I posted this somewhere else, but am reposting it here because there wasn't much traffic where I posted it the first time.
I think SciShow should do a video comparing and contrasting Linnaean taxonomy and Phylogenetics.
The short of it is that originally, Linnaeus assigned each living things into 7 layers of classification. Phylum, class, order, family, genus and species. It soon became clear that 7 was not nearly enough ranks, taxonomists just kept adding layers, such as super-order, infra-order etc. Eventually it became clear that there are no ranks in nature, so they threw out the ranks all together and created a system which uses an arbitrary number of divisions called Phylogenetics. The divisions in phylogenetics occur when a lineage of organisms diverged into separate species, making it far superior to Linnaeus' method of assigning groups into arbitrary layers.
There are some extremely common misconceptions about the nature of evolution taxonomy that arise from the use of Linnaean taxonomy. One such misconception is that, addressed on SciShow before, is that birds are not dinosaurs. In fact, they are, because birds have a direct ancestor that certainly is a dinosaur. In the same way, humans certainly are both apes and monkeys. Not only do we fit all of the required morphological characteristics, we also share direct ancestors that are definitely apes and ancestors that are definitely monkeys.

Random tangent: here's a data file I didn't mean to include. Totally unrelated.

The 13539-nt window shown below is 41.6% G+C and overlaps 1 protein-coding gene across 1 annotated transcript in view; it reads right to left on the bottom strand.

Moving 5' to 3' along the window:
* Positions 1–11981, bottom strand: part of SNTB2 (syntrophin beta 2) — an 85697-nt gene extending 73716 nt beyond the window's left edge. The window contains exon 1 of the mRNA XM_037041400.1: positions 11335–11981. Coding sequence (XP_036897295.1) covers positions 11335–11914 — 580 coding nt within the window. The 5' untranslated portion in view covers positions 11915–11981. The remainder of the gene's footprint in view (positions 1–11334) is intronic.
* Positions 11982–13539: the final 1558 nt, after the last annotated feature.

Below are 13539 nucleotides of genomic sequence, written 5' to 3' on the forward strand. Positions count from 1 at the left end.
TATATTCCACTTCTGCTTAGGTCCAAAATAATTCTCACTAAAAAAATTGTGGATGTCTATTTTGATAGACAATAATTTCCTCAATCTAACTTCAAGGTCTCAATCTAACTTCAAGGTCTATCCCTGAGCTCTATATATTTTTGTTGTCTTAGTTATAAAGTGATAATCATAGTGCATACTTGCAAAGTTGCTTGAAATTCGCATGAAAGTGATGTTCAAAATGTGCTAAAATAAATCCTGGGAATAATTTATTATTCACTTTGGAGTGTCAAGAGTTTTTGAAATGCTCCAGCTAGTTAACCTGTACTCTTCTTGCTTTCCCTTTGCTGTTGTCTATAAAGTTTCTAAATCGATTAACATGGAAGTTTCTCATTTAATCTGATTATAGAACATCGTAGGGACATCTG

So yeah. Some rich material there. What do you think? Are there any other topics that you think would be important to cover?